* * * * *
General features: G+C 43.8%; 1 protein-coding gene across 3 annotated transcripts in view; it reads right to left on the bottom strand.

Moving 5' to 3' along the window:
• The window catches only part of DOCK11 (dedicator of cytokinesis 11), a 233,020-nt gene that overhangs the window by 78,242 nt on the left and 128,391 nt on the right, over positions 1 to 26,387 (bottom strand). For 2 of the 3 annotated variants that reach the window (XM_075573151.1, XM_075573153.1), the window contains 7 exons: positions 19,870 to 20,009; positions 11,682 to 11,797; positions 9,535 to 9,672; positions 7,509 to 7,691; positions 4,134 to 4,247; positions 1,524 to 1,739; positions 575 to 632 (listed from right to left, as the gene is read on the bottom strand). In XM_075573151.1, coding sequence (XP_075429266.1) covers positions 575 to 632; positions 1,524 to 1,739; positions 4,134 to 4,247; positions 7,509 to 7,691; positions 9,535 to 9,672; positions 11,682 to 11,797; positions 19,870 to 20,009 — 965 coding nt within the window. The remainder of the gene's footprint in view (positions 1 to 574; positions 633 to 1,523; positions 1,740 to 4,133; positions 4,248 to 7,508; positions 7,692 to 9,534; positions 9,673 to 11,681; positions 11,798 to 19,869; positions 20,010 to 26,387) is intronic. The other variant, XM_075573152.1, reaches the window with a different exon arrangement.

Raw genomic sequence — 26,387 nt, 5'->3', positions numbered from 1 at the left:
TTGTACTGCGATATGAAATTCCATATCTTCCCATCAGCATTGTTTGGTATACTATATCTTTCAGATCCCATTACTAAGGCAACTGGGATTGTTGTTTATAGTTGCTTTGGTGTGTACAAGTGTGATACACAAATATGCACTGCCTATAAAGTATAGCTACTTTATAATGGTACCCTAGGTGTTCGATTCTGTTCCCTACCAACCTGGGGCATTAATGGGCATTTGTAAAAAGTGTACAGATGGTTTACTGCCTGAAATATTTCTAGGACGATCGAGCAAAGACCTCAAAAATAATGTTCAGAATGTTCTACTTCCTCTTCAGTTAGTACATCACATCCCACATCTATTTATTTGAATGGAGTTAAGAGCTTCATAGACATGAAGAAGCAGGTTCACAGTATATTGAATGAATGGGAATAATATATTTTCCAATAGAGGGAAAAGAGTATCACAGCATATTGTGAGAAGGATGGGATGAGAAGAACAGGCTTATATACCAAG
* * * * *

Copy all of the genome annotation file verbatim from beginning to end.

General features: G+C 43.8%; 1 protein-coding gene across 3 annotated transcripts in view; it reads right to left on the bottom strand.

Moving 5' to 3' along the window:
• The window catches only part of DOCK11 (dedicator of cytokinesis 11), a 233,020-nt gene that overhangs the window by 78,242 nt on the left and 128,391 nt on the right, over positions 1 to 26,387 (bottom strand). For 2 of the 3 annotated variants that reach the window (XM_075573151.1, XM_075573153.1), the window contains 7 exons: positions 19,870 to 20,009; positions 11,682 to 11,797; positions 9,535 to 9,672; positions 7,509 to 7,691; positions 4,134 to 4,247; positions 1,524 to 1,739; positions 575 to 632 (listed from right to left, as the gene is read on the bottom strand). In XM_075573151.1, coding sequence (XP_075429266.1) covers positions 575 to 632; positions 1,524 to 1,739; positions 4,134 to 4,247; positions 7,509 to 7,691; positions 9,535 to 9,672; positions 11,682 to 11,797; positions 19,870 to 20,009 — 965 coding nt within the window. The remainder of the gene's footprint in view (positions 1 to 574; positions 633 to 1,523; positions 1,740 to 4,133; positions 4,248 to 7,508; positions 7,692 to 9,534; positions 9,673 to 11,681; positions 11,798 to 19,869; positions 20,010 to 26,387) is intronic. The other variant, XM_075573152.1, reaches the window with a different exon arrangement.

Raw genomic sequence — 26,387 nt, 5'->3', positions numbered from 1 at the left:
TTGTACTGCGATATGAAATTCCATATCTTCCCATCAGCATTGTTTGGTATACTATATCTTTCAGATCCCATTACTAAGGCAACTGGGATTGTTGTTTATAGTTGCTTTGGTGTGTACAAGTGTGATACACAAATATGCACTGCCTATAAAGTATAGCTACTTTATAATGGTACCCTAGGTGTTCGATTCTGTTCCCTACCAACCTGGGGCATTAATGGGCATTTGTAAAAAGTGTACAGATGGTTTACTGCCTGAAATATTTCTAGGACGATCGAGCAAAGACCTCAAAAATAATGTTCAGAATGTTCTACTTCCTCTTCAGTTAGTACATCACATCCCACATCTATTTATTTGAATGGAGTTAAGAGCTTCATAGACATGAAGAAGCAGGTTCACAGTATATTGAATGAATGGGAATAATATATTTTCCAATAGAGGGAAAAGAGTATCACAGCATATTGTGAGAAGGATGGGATGAGAAGAACAGGCTTATATACCAAG